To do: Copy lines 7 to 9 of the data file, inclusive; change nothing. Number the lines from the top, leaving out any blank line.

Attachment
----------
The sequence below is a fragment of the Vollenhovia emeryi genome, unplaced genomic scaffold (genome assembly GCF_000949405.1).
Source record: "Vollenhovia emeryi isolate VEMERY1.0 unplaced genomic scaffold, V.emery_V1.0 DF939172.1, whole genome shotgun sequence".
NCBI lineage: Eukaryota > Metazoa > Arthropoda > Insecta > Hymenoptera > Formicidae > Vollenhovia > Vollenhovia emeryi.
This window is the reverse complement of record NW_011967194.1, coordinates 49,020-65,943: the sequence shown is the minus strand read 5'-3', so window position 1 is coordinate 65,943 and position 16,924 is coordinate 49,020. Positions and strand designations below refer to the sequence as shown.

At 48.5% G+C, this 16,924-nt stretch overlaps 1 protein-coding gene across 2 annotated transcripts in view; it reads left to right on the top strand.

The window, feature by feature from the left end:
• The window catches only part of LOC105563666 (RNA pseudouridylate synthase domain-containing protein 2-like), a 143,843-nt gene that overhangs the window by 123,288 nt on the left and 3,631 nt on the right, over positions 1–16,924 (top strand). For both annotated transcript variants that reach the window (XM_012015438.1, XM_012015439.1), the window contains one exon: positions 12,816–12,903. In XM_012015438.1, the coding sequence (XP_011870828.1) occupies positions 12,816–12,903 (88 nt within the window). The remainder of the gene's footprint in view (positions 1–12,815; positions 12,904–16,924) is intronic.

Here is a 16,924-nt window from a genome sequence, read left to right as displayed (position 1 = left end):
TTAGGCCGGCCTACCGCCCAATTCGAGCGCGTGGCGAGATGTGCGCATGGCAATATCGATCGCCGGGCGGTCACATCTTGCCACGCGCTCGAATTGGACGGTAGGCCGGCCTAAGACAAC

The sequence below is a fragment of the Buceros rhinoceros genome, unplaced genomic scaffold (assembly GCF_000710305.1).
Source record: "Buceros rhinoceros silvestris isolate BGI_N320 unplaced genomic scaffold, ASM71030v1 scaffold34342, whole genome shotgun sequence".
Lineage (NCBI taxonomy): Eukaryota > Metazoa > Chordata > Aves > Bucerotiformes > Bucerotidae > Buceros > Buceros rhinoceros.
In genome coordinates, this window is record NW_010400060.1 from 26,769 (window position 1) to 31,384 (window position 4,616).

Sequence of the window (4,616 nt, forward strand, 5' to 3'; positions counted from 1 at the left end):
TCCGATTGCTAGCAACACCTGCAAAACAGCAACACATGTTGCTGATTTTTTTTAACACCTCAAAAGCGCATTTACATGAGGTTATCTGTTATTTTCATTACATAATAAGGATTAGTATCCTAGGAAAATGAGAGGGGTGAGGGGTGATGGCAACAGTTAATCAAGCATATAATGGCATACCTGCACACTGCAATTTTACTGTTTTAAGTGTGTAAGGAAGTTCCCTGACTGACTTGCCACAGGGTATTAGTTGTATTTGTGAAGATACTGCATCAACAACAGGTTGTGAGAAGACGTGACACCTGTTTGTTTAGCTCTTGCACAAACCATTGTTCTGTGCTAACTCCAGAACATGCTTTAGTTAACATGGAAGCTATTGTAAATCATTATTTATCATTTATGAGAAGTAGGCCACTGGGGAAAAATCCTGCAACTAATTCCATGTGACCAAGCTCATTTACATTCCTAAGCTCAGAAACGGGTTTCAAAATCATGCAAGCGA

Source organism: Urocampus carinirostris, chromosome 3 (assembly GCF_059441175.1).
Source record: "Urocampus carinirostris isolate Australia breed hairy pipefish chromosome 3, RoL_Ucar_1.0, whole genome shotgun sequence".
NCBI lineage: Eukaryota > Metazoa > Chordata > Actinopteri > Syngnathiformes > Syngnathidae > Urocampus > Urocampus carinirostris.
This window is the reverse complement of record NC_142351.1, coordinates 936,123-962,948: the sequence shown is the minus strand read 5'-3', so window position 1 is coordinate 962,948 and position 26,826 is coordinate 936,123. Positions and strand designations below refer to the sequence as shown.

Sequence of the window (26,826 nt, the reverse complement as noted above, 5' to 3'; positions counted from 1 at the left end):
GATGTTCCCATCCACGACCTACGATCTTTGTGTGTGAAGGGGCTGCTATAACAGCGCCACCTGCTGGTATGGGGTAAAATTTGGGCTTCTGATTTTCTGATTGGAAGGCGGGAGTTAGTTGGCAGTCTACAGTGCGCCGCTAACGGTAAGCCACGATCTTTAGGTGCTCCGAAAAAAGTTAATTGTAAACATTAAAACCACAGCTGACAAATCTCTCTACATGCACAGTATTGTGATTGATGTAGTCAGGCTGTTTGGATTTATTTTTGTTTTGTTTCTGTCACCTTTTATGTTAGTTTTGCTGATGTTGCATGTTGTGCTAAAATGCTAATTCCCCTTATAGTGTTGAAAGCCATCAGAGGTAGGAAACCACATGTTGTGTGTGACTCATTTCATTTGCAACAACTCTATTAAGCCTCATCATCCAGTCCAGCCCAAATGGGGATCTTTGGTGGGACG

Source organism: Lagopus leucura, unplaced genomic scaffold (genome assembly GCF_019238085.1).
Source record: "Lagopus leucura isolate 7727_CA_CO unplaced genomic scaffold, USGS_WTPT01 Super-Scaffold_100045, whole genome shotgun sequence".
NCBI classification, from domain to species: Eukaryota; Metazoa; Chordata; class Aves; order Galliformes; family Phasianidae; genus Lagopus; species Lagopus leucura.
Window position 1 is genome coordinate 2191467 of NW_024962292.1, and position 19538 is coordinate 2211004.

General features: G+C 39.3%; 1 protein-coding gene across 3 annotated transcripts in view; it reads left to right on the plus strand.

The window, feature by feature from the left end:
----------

• The window catches only part of LOC105563666 (RNA pseudouridylate synthase domain-containing protein 2-like), a 143,843-nt gene that overhangs the window by 123,288 nt on the left and 3,631 nt on the right, over positions 1–16,924 (top strand). For both annotated transcript variants that reach the window (XM_012015438.1, XM_012015439.1), the window contains one exon: positions 12,816–12,903. In XM_012015438.1, the coding sequence (XP_011870828.1) occupies positions 12,816–12,903 (88 nt within the window). The remainder of the gene's footprint in view (positions 1–12,815; positions 12,904–16,924) is intronic.

Here is a 16,924-nt window from a genome sequence, read left to right as displayed (position 1 = left end):
TTAGGCCGGCCTACCGCCCAATTCGAGCGCGTGGCGAGATGTGCGCATGGCAATATCGATCGCCGGGCGGTCACATCTTGCCACGCGCTCGAATTGGACGGTAGGCCGGCCTAAGACAAC